June 5th 2013

If you know me, you'll know automation is something I've loved for a long time. Why do something manually if the computer can do it? That said, a lot of people do a lot of things that a computer could do instead. Why? There are two main reasons:

1. They don't know any better. David Peterson once told me a story about his 3 year-old who was making himself a bath by filling up a cup from the sink, walking over to the bath and pouring it in. Will it work? Yes. Is it the best way to make yourself a bath? Not at all.

2. They don't want to make any compromises. There's a tiny element of human intervention - something that can't be easily automated that they don't want to give up. It might be a manual adjustment (such as adjusting a number), or it might be entirely cosmetic (they want a report to look a certain way).

An article on automation that I read yesterday (Human Intervention as a Competitive Advantage) has this to say: "When everyone else is trying to automate everything, using a little human intervention can be a competitive advantage."

Inverting this logic, I would say that if a manual process is not giving your company a competitive advantage, then automate it or stop doing it.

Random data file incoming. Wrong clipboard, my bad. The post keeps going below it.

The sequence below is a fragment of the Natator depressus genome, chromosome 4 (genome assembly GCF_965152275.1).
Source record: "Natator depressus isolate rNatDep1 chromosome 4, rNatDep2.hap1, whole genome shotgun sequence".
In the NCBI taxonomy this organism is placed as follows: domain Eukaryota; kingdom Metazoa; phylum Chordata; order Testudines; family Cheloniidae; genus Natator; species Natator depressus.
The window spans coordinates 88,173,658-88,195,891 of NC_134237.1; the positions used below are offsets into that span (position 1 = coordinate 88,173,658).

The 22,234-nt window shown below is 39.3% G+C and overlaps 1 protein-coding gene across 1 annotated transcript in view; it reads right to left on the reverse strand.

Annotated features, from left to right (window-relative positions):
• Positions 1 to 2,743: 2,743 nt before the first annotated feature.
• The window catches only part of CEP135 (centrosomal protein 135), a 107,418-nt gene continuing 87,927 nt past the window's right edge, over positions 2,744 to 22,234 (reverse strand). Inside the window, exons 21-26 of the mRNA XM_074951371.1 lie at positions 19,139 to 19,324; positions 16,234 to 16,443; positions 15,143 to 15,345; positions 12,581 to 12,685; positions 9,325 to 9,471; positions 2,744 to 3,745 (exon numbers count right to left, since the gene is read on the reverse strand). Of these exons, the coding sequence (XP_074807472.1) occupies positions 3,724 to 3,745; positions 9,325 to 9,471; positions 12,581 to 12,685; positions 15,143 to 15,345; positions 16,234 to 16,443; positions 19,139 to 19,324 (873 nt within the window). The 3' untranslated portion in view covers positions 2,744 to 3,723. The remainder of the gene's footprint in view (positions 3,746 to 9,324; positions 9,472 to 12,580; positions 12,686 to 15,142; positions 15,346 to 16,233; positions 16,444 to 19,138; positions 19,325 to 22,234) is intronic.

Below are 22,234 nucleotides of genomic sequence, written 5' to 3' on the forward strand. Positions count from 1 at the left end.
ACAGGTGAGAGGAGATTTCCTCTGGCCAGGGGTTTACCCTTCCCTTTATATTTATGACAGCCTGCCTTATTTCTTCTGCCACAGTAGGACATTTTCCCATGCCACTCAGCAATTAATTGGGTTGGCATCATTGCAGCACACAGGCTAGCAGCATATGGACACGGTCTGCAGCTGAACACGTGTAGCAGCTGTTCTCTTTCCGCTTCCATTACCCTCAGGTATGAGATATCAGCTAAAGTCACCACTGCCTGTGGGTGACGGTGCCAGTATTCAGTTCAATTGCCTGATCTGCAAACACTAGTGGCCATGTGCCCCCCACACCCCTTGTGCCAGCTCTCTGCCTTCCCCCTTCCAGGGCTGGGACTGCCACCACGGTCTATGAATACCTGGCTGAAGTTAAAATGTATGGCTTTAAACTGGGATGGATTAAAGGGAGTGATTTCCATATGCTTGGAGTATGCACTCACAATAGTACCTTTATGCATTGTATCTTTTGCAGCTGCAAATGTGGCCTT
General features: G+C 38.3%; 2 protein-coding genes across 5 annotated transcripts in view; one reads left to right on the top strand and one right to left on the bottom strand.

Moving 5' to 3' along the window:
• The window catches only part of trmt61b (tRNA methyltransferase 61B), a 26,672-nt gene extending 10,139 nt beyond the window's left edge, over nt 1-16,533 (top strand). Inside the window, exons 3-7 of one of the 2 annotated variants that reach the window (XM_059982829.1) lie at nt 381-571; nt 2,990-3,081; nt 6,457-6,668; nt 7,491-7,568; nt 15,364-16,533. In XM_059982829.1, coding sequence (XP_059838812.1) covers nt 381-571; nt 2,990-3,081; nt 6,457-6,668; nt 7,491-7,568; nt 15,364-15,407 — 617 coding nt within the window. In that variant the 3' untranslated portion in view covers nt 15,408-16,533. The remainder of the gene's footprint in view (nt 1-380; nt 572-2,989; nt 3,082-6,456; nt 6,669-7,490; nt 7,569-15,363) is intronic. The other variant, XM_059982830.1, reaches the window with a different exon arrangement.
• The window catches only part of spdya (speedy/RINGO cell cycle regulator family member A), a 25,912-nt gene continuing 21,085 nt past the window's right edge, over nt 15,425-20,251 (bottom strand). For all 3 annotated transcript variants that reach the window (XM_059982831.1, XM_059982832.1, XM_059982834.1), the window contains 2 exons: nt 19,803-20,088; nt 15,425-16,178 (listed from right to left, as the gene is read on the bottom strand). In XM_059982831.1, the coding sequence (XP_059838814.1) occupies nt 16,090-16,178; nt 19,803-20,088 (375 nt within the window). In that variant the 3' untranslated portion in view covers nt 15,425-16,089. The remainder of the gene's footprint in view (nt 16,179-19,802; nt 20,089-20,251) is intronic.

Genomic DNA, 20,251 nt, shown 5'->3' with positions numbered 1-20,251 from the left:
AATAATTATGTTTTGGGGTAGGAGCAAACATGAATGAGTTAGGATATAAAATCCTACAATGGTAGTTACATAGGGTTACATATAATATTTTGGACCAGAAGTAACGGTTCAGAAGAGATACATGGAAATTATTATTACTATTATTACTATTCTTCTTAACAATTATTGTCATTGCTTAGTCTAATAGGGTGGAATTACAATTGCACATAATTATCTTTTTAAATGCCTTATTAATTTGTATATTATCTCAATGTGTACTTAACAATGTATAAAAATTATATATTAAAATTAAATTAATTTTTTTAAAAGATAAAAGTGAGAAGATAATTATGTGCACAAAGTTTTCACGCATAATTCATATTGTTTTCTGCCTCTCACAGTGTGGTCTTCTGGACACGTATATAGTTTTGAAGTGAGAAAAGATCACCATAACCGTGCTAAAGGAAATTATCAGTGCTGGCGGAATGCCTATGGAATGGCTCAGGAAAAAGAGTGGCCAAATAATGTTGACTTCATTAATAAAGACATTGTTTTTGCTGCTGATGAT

Of course, just because something isn't giving you a competitive advantage doesn't mean your customers won't notice if you automate it. Whenever you make a change you'll find some people who complain, threaten to switch to a competitor or take to social media. That's only natural. No-one likes change. The Netflix Facebook page gets comments daily from customers saying they're going to cancel their subscription. What's revealing about that is that only an engaged customer would bother to post on Facebook instead of actually cancelling. There's obviously something about the service they like if they haven't cancelled it already.

So what about processes that give your company a competitive advantage? Aren't there lots? Perhaps. But remember, it's not a question of whether the process gives your company a competitive advantage, it's a question of whether the process done manually gives your company a competitive advantage. If the process can be automated without losing your competitive advantage, automate it already!

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